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How to use React context

ruben_suet profile image Ruben Suet Originally published at rubensuet.com ・10 min read

It's been almost 7 years since the first version of React was released, and it is still one of the most popular libraries at the moment you want to work regarding frontend. The switch into JSX syntactic sugar, suspend, hooks, memo ( or the introduction of the pure component), all of them have been involved since that first released version of 23th May of 2013. One of the great points of React is its way to manage a state or pass state through different components, and definitely, that one has been evolving as well. There are different ways to tackle the state in a React application, and that's what I would like to explain in this post. I will separate it in 2 parts: 1) What is React context 2) Which option to pick as state management.

What Is React Context

One technique that I like currently is to use the native React context solution for state management. That I like this idea does not mean that I am just picking this one as a unique option in my day a day, I will explain it later.

From React docs:

Context provides a way to pass data through the component tree without
having to pass props down manually at every level.

It's as easy as it sounds: Pass data through components, avoiding the prop drilling. Some people consider prop drilling as an anti-pattern. I always think: that decision depends on the context (hopefully you got this bad joke, hehe). Jokes apart, I do not think of it as an anti-pattern. It seriously depends on the context, like the size of your app, how much scalable do you need it, how maintainable you want to do it, or is just going to be a one time coded app that rarely is going to be used? Here it's a good explanation from Kent C. Dodds regarding Prop drilling.

Let's assume we are working on an auth app, and we do not want to pass data through. We decided that our bundle is quite important, and we want to keep it as light as possible, so no external library to control it, and this is our code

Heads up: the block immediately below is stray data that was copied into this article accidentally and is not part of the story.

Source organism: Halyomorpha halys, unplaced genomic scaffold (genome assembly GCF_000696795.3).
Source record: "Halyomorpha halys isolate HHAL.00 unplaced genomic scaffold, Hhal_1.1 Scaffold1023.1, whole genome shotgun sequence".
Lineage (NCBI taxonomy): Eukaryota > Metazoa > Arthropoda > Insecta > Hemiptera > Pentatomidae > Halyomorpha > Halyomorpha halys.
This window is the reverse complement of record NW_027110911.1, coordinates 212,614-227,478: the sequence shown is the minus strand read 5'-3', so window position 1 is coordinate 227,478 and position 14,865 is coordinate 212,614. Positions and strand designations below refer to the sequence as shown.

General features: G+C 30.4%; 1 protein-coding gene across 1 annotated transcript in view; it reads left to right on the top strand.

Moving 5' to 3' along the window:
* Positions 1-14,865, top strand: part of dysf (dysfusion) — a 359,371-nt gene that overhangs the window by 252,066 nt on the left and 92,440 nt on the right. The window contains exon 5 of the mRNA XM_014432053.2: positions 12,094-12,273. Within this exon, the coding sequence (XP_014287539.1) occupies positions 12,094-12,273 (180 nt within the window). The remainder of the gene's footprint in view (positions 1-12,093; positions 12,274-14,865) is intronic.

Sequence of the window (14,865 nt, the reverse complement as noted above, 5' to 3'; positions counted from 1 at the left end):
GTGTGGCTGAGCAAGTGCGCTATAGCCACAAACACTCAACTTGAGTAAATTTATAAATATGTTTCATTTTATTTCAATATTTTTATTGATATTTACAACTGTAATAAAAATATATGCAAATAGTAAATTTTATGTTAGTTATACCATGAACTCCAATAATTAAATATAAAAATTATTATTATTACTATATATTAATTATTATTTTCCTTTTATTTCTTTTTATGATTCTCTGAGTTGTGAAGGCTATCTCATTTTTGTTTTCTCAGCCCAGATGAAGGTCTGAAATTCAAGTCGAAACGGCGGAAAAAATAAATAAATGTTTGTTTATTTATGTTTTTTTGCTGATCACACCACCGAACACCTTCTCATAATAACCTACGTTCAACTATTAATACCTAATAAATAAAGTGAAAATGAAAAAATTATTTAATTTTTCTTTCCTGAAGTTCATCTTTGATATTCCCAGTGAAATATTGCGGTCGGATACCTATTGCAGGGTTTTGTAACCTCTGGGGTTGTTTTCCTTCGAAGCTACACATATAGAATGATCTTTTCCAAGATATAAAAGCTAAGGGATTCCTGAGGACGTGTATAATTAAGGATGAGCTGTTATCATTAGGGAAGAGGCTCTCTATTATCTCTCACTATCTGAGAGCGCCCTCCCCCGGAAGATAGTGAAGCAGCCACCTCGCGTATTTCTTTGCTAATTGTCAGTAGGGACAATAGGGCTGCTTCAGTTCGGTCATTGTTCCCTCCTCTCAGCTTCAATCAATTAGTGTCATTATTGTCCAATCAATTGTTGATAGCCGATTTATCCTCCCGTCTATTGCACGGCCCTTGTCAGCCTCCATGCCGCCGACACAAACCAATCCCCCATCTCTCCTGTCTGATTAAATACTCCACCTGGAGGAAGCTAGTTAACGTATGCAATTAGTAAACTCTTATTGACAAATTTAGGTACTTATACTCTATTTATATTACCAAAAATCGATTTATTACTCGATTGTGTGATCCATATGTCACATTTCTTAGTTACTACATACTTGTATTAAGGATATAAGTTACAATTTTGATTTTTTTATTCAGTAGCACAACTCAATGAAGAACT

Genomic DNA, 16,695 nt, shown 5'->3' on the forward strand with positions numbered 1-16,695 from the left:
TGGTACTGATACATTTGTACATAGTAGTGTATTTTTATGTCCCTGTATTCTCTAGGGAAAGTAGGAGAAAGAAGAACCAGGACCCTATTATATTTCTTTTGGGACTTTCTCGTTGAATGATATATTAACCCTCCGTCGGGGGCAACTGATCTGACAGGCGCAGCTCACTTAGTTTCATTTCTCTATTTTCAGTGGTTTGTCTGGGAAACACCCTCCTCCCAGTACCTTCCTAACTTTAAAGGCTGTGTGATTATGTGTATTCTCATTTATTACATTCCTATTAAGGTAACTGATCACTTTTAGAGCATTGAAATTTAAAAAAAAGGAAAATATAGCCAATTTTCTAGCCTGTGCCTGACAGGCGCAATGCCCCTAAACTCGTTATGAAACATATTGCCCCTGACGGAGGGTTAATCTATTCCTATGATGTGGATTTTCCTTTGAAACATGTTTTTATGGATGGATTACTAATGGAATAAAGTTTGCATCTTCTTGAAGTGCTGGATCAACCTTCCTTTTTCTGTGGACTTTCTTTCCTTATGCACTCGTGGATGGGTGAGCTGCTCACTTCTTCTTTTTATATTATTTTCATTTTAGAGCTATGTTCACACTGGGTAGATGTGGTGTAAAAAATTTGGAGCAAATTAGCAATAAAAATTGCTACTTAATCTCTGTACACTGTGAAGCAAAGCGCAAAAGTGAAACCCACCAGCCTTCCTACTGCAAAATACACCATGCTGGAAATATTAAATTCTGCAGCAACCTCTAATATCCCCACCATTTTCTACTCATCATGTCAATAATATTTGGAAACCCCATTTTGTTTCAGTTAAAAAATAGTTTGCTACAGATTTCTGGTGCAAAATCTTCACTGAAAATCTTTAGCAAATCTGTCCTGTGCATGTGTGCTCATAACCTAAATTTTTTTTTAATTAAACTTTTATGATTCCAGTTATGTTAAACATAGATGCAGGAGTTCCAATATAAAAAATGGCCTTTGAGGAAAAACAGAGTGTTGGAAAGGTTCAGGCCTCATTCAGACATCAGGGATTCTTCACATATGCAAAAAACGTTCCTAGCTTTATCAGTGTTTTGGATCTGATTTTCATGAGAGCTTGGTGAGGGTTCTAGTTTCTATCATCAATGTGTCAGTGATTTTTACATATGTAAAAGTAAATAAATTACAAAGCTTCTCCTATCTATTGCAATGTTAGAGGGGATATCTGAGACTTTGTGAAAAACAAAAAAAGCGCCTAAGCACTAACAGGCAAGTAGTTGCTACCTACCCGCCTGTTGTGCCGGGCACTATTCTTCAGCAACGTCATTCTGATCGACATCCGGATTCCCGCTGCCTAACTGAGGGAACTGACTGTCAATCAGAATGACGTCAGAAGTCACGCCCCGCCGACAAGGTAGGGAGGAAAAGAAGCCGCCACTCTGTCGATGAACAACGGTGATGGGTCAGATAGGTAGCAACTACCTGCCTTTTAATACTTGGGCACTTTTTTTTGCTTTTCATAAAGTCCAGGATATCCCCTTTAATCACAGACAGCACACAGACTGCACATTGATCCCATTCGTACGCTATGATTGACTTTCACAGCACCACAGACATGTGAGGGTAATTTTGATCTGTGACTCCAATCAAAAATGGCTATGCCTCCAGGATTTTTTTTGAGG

// User.js
import React from 'react'

function User(){
    return (
        <React.Fragment> Hi {user.firstName} </React.Fragment>
    )
}

 

This is our goal, now the question is: how do we get this user.firstName. Let's create our first React context for it. Keep in mind that if you are working with classes, it can be slightly different syntax. for that, check React docs.

Creating Context

Let's introduce the first picture of our Context and split it by parts

// UserContext.js
import React from 'react'

export const UserContext = React.createContext(undefined)

export function UserProvider() {
  const [user, setUser] = React.useState(undefined)

    const manageUser = {user, setUser}

    return (
        <UserContext.Provider value={manageUser}>
            { children }
        </UserContext.Provider>
    )
}

 

Let's break this code into pieces:

  • const UserContext = React.createContext(undefined) .
    • needed for the creation of the context itself. You can pass a first value into the context. In this case I set undefined
  • const [user, setUser] = React.useState(undefined)
    • Single hook for the user check hooks if you are not familiarized with it.
  • const manageUser = {user, setUser}
    • For learning purposes, I show explicitly the object of the user. That could go directly into the provider
      • <UserContext.Provider value={manageUser}>
      • The context we previously set, now it's passed as a React component, notice that needs to be under .Provider to make it work. it accepts the value option, which is exactly the value you are going to pass to the children.

With that, you have a context created. Not so complicated at the end :)

Consuming context

Coming back to our original skeleton, now we can update it to make it working:

// User.js